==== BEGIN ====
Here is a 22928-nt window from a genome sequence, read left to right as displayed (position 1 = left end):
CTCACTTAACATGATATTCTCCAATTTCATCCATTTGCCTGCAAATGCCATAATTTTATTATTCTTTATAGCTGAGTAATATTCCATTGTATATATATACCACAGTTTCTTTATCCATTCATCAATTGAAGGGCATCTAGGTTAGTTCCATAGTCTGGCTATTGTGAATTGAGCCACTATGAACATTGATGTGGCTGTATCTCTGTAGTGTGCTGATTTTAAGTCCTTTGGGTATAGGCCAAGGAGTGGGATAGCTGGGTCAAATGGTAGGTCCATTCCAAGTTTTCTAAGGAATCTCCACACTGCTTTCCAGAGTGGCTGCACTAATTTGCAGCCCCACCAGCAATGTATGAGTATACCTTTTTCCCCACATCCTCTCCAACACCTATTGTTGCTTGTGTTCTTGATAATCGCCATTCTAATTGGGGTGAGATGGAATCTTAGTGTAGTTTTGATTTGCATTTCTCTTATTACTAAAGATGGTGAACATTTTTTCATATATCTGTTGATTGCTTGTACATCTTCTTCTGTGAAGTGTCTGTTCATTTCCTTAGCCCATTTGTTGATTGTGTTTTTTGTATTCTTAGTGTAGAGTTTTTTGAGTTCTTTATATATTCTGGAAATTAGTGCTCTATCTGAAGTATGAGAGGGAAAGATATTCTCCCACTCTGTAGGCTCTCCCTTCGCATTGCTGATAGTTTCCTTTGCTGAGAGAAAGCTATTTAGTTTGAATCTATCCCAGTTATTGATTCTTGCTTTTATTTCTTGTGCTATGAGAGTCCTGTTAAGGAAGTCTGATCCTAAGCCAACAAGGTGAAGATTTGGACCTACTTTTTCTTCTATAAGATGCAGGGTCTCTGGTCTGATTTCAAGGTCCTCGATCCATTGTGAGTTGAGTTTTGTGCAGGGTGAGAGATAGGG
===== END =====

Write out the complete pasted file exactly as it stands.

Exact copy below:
Here is a 22928-nt window from a genome sequence, read left to right as displayed (position 1 = left end):
CTCACTTAACATGATATTCTCCAATTTCATCCATTTGCCTGCAAATGCCATAATTTTATTATTCTTTATAGCTGAGTAATATTCCATTGTATATATATACCACAGTTTCTTTATCCATTCATCAATTGAAGGGCATCTAGGTTAGTTCCATAGTCTGGCTATTGTGAATTGAGCCACTATGAACATTGATGTGGCTGTATCTCTGTAGTGTGCTGATTTTAAGTCCTTTGGGTATAGGCCAAGGAGTGGGATAGCTGGGTCAAATGGTAGGTCCATTCCAAGTTTTCTAAGGAATCTCCACACTGCTTTCCAGAGTGGCTGCACTAATTTGCAGCCCCACCAGCAATGTATGAGTATACCTTTTTCCCCACATCCTCTCCAACACCTATTGTTGCTTGTGTTCTTGATAATCGCCATTCTAATTGGGGTGAGATGGAATCTTAGTGTAGTTTTGATTTGCATTTCTCTTATTACTAAAGATGGTGAACATTTTTTCATATATCTGTTGATTGCTTGTACATCTTCTTCTGTGAAGTGTCTGTTCATTTCCTTAGCCCATTTGTTGATTGTGTTTTTTGTATTCTTAGTGTAGAGTTTTTTGAGTTCTTTATATATTCTGGAAATTAGTGCTCTATCTGAAGTATGAGAGGGAAAGATATTCTCCCACTCTGTAGGCTCTCCCTTCGCATTGCTGATAGTTTCCTTTGCTGAGAGAAAGCTATTTAGTTTGAATCTATCCCAGTTATTGATTCTTGCTTTTATTTCTTGTGCTATGAGAGTCCTGTTAAGGAAGTCTGATCCTAAGCCAACAAGGTGAAGATTTGGACCTACTTTTTCTTCTATAAGATGCAGGGTCTCTGGTCTGATTTCAAGGTCCTCGATCCATTGTGAGTTGAGTTTTGTGCAGGGTGAGAGATAGGG